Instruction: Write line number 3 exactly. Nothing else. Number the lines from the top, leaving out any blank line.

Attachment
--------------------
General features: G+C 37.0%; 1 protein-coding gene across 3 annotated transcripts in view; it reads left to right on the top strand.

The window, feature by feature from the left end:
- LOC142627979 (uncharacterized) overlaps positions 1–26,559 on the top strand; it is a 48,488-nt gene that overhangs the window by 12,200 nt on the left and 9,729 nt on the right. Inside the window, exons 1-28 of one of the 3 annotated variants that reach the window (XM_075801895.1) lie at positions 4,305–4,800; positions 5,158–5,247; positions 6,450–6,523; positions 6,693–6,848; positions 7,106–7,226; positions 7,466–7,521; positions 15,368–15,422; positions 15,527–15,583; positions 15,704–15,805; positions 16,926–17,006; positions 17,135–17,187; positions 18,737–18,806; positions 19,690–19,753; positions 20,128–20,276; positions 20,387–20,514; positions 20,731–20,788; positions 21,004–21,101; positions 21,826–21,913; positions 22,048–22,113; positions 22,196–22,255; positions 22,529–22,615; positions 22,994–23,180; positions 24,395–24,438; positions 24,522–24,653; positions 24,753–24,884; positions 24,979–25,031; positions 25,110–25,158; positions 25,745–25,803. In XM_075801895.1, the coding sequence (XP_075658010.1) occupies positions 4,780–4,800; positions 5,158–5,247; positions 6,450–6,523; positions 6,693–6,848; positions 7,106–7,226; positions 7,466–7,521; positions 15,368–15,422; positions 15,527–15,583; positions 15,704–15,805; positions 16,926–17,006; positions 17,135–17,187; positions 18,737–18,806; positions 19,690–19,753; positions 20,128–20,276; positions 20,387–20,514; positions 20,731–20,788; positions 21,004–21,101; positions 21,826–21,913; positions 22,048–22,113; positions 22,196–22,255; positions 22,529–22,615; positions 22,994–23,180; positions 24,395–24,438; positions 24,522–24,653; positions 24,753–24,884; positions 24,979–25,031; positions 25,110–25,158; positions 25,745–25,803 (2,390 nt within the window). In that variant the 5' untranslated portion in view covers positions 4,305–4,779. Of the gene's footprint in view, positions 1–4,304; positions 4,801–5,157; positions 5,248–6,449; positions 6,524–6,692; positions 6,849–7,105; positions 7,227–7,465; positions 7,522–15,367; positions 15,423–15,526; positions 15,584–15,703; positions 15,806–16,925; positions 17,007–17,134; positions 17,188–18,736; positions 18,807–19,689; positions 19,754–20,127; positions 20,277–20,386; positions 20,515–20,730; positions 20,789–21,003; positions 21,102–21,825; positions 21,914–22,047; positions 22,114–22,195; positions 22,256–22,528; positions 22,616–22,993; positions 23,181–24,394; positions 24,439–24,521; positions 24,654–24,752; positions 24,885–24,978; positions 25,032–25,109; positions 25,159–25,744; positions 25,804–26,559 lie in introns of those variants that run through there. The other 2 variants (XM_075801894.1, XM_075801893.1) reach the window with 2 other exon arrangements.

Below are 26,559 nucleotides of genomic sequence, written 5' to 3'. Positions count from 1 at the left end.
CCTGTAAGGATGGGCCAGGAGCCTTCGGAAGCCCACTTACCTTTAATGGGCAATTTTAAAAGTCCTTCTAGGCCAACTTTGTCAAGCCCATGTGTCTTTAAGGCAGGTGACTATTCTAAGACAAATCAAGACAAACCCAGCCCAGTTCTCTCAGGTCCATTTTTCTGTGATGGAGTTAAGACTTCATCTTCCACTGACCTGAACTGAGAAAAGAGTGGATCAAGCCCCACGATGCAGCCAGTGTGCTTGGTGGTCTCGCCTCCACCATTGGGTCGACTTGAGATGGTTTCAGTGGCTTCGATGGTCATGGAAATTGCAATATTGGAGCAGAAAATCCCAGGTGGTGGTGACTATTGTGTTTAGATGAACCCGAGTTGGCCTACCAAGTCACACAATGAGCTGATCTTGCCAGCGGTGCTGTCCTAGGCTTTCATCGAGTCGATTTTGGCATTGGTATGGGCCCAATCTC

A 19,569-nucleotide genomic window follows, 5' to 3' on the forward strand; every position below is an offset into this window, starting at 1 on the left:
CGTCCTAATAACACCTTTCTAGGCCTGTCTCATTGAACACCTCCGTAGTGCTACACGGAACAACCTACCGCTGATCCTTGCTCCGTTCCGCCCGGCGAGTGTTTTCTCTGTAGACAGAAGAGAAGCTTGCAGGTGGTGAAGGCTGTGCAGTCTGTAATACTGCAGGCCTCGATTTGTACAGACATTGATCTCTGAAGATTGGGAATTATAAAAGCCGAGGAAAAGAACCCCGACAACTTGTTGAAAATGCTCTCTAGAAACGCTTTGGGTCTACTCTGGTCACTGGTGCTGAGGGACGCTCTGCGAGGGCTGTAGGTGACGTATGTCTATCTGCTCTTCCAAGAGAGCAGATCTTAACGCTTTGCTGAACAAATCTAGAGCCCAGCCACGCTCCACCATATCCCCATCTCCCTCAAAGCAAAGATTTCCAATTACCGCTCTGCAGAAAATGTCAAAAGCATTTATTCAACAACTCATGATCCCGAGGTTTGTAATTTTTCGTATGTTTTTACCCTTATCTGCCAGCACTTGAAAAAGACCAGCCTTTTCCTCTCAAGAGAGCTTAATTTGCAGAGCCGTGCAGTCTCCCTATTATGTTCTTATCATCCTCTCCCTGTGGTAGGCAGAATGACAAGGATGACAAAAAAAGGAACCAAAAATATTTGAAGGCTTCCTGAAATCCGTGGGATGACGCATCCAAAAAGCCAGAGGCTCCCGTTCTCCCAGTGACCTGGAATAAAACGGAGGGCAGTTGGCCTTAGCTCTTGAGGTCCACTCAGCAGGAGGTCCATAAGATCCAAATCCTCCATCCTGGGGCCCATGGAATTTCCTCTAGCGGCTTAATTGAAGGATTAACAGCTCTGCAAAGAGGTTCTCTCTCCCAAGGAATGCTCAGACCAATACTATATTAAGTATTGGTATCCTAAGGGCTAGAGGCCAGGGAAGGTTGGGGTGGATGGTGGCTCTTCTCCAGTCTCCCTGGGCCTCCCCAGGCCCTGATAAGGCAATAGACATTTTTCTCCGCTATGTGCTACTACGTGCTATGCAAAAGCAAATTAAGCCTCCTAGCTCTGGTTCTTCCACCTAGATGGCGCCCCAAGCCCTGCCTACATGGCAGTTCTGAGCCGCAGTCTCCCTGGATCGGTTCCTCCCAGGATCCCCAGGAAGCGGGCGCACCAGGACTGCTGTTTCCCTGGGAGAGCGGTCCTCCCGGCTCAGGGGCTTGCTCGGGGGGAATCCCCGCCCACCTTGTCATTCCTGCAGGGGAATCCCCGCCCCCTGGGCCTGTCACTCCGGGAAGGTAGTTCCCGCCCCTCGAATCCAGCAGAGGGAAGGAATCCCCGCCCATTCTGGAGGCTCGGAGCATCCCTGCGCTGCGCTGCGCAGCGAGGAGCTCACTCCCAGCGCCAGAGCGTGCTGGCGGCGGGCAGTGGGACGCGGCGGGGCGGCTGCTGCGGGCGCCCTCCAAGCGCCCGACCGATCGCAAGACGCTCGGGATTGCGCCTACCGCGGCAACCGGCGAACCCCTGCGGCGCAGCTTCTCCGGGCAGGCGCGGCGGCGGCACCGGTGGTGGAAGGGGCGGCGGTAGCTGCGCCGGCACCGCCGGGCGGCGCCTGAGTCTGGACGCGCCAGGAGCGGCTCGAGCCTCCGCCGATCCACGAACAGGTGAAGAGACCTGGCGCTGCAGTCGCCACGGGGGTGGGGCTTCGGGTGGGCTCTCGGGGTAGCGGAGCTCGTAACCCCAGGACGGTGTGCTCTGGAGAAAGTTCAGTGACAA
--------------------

- LOC142627979 (uncharacterized) overlaps positions 1–26,559 on the top strand; it is a 48,488-nt gene that overhangs the window by 12,200 nt on the left and 9,729 nt on the right. Inside the window, exons 1-28 of one of the 3 annotated variants that reach the window (XM_075801895.1) lie at positions 4,305–4,800; positions 5,158–5,247; positions 6,450–6,523; positions 6,693–6,848; positions 7,106–7,226; positions 7,466–7,521; positions 15,368–15,422; positions 15,527–15,583; positions 15,704–15,805; positions 16,926–17,006; positions 17,135–17,187; positions 18,737–18,806; positions 19,690–19,753; positions 20,128–20,276; positions 20,387–20,514; positions 20,731–20,788; positions 21,004–21,101; positions 21,826–21,913; positions 22,048–22,113; positions 22,196–22,255; positions 22,529–22,615; positions 22,994–23,180; positions 24,395–24,438; positions 24,522–24,653; positions 24,753–24,884; positions 24,979–25,031; positions 25,110–25,158; positions 25,745–25,803. In XM_075801895.1, the coding sequence (XP_075658010.1) occupies positions 4,780–4,800; positions 5,158–5,247; positions 6,450–6,523; positions 6,693–6,848; positions 7,106–7,226; positions 7,466–7,521; positions 15,368–15,422; positions 15,527–15,583; positions 15,704–15,805; positions 16,926–17,006; positions 17,135–17,187; positions 18,737–18,806; positions 19,690–19,753; positions 20,128–20,276; positions 20,387–20,514; positions 20,731–20,788; positions 21,004–21,101; positions 21,826–21,913; positions 22,048–22,113; positions 22,196–22,255; positions 22,529–22,615; positions 22,994–23,180; positions 24,395–24,438; positions 24,522–24,653; positions 24,753–24,884; positions 24,979–25,031; positions 25,110–25,158; positions 25,745–25,803 (2,390 nt within the window). In that variant the 5' untranslated portion in view covers positions 4,305–4,779. Of the gene's footprint in view, positions 1–4,304; positions 4,801–5,157; positions 5,248–6,449; positions 6,524–6,692; positions 6,849–7,105; positions 7,227–7,465; positions 7,522–15,367; positions 15,423–15,526; positions 15,584–15,703; positions 15,806–16,925; positions 17,007–17,134; positions 17,188–18,736; positions 18,807–19,689; positions 19,754–20,127; positions 20,277–20,386; positions 20,515–20,730; positions 20,789–21,003; positions 21,102–21,825; positions 21,914–22,047; positions 22,114–22,195; positions 22,256–22,528; positions 22,616–22,993; positions 23,181–24,394; positions 24,439–24,521; positions 24,654–24,752; positions 24,885–24,978; positions 25,032–25,109; positions 25,159–25,744; positions 25,804–26,559 lie in introns of those variants that run through there. The other 2 variants (XM_075801894.1, XM_075801893.1) reach the window with 2 other exon arrangements.